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Endocrinology., 2005; 146(9): 3999-4008, PMID: 15961563

Bazedoxifene acetate: a selective estrogen receptor modulator with improved selectivity

Jahr: 2005

Komm BS, Kharode YP, Bodine PV, Harris HA, Miller CP, Lyttle CR
Wyeth Research, Women"s Health Research Institute, Collegeville, Pennsylvania 19426, USA.


We assessed the preclinical characteristics of a novel, stringently screened selective estrogen receptor modulator, bazedoxifene acetate, including its ability to bind to and activate estrogen receptors and promote increased bone mineral density and bone strength in rats, and the effects impacting the uterine endometrium, breast cancer cell proliferation, and central nervous system-associated vasomotor responses in an animal model. Bazedoxifene bound to estrogen receptor-alpha with an IC50 of 26 nm, an affinity similar to that of raloxifene. Bazedoxifene did not stimulate proliferation of MCF-7 cells but did inhibit 17beta-estradiol-induced proliferation with an IC50 of 0.19 nm. In an immature rat uterine model, bazedoxifene (0.5 and 5.0 mg/kg) was associated with less increase in uterine wet weight than either ethinyl estradiol (10 microg/kg) or raloxifene (0.5 and 5.0 mg/kg). Histological analysis revealed that coadministration of bazedoxifene also appeared to reduce raloxifene-stimulated endometrial luminal epithelial cell and myometrial cell hypertrophy. In ovariectomized rats, bazedoxifene was associated with significant increases in bone mineral density at 6 wk, compared with control, and better compressive strength of bone samples from the L4 vertebrae, compared with samples from ovariectomized animals. In the morphine-addicted rat model of vasomotor activity, bone-sparing doses of bazedoxifene alone were not associated with 17beta-estradiol inhibition of increased vasomotor activity. Bazedoxifene acetate represents a promising new treatment for osteoporosis, with a potential for less uterine and vasomotor effects than selective estrogen receptor modulators currently used in clinical practice. Controlled clinical trial data will be needed to confirm these effects.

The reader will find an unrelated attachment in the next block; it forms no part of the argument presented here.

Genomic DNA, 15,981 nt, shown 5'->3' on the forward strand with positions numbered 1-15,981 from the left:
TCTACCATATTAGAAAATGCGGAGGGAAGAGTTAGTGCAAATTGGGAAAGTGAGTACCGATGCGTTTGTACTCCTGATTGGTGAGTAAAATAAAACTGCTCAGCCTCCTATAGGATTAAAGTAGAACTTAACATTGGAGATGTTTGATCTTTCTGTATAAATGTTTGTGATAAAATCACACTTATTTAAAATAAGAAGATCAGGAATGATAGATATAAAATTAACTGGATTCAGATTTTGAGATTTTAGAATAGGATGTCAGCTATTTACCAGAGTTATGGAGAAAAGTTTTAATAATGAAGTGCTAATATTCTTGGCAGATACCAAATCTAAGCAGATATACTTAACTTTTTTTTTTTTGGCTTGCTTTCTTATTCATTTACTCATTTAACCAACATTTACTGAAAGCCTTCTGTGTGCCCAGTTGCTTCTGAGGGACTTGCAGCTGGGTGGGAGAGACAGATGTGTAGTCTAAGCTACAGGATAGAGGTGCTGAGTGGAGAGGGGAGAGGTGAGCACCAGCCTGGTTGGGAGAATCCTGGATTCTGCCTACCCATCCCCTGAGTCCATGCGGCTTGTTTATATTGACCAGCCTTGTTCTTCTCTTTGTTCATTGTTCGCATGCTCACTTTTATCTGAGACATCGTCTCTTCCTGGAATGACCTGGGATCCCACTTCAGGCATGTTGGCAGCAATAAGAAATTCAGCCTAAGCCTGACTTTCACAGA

GID: 882; Letzte Änderung: 23.01.2008